The things that make a romance passionate are often the trials and challenges two characters had to face to finally, uh, come together. This can be a conflict of values, family divisions, supernatural woo-woo stuff, inner conflicts, outward danger, dark secrets...if it's a b**** to overcome, it's probably going to create the passion you want between your characters. Sexual tension arises naturally from this as the protagonists experience the highs and lows of facing their odds. The more they're kept apart, the more they want each other, and the more the reader wants them to end up together. Just as the characters are experiencing highs and lows, you want your readers to feel that delicious push and pull that keeps them on their toes and wanting more.

Think of it as a seduction - give a little, take a little, and keep the dance going. Ramp up that tension and cackle evilly as you throw yet another roadblock in front of your helpless heroes.

Me, deciding what I'll put my characters through next.

3. Ready, Set, Setting.

Within the extremely broad genre of "romance," there are dozens of sub-genres that define the kind of characters and challenges your story will contain. My personal favorites are historical (especially cheesy Scottish Highlander themed history) and paranormal. You've also got your contemporary, cowboy, knight, billionaire playboy, mafia, and straight up BDSM themed novels. The list goes on.

One of the key parts of defining your sub-genre is the setting you choose. Whether it's a misty moor, a scenic Montana ranch, or a vague cosmopolitan city that happens to have building codes for sex dungeons, the setting is where the magic happens. Literally. It's where the characters are. So don't neglect it.

Just as the plot is mainly character-driven, the tone of a romance novel is often setting-driven. Setting the scene means thinking up a few seductive details that create a strong image in your readers' minds - that way the fantasy can unfold naturally *insert eyebrow wiggle here.* The key here is not to overdo the descriptive language to the point that it overwhelms character interactions. Quite the opposite; your setting should inform the way your characters behave, both toward one another and toward the other supporting cast members.

Setting can create that tension I mentioned before, or maybe inspire an important piece of dialogue. It can inspire the characters to cozy up or face danger together, become suspicious of one another or let their hair down a bit. As a writer you should consider exactly what kind of images and symbols set the mood you're going for and work outward from there.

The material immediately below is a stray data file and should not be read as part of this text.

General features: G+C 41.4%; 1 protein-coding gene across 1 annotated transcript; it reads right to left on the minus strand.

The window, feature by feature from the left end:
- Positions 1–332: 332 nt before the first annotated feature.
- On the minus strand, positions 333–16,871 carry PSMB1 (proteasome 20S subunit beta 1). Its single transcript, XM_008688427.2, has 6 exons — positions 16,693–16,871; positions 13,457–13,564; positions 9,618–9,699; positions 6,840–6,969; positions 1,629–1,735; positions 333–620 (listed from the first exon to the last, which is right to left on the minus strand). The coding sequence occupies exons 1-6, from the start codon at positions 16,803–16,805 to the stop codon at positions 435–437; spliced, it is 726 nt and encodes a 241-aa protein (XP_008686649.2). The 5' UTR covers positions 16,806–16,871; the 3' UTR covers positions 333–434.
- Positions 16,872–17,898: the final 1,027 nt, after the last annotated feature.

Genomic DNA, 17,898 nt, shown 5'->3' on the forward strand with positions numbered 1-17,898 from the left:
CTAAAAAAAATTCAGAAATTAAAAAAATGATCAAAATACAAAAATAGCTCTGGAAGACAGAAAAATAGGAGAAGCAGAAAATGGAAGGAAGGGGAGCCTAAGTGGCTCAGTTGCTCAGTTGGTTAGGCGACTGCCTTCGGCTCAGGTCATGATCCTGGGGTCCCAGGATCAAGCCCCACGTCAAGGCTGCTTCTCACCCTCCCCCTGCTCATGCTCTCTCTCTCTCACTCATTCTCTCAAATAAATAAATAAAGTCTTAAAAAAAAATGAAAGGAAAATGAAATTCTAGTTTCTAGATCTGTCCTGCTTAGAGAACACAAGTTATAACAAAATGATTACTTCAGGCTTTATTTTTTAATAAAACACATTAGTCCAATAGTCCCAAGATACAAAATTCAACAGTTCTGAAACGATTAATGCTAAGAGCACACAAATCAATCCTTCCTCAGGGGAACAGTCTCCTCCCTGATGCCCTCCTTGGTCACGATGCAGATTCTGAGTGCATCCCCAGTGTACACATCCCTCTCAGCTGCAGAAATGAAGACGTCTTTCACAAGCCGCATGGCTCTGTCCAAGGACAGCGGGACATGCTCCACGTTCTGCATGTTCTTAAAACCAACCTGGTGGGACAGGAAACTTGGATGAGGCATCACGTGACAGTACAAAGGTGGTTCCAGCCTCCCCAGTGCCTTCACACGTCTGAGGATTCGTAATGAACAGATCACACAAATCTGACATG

Unless it's a sex dungeon. Then the setting is kind of self-explanatory.

4. Read, Absorb, and Then...Have Fun, Kid.

I could go on and on about the technicalities of writing a story, but the best part of the romance genre is that no one gives a sh**! We aren't here for a pulitzer or to impress those professors back in the MFA program you got conned into selling four years of your life for. No, we romance writers are here for a good time, not a long time. People generally pop out romance novels because, well, it's fun. What a concept!

The best work you'll ever do in this genre is the work you do when you just let your mind run wild. Should all writing be this way? Maybe, but realistically the heavier genres just take a lot more out of you as an artist. And that's wonderful in its own way - but take my advice. When you write a romance novel, just smile, pour yourself a double, and do whatever the hell sounds like a wild ride. Try out those ridiculous ideas you've been keeping on the back burner. You want a vampire-faerie-greek god love triangle? Hell yes. You want to indulge every rugged cowboy stereotype you've ever seen, heard, or thought of? Amazing. Do it, tell the story of Chet Diablo, a gun-toting ranch hand with a shady past.

With the advent of successful, and sellable, self-publishing options, your ideas can be as kinky, weird, and fantastic as you want them to be. Even if a major publishing house wouldn't necessarily take the risk on your story, you can still reach a bunch of salivating, dedicated readers. Like a pack of hungry, horny hyenas, just waiting for you to throw that juicy book their way.

I really do need to work on my metaphors.

Anyway, my point is that the romance genre is by far the most dynamic and open-minded one out there. Whatever your "thing" is, I can pretty much guarantee there's someone who wishes you'd write about it. So, don't hold back!

Oh, and if you need some sculpted and/or bosomy models for your covers, I've got some great recommendations (ripped shirts and kilts not included).

People's reaction to reading your vampire-faerie-greek god triad novel.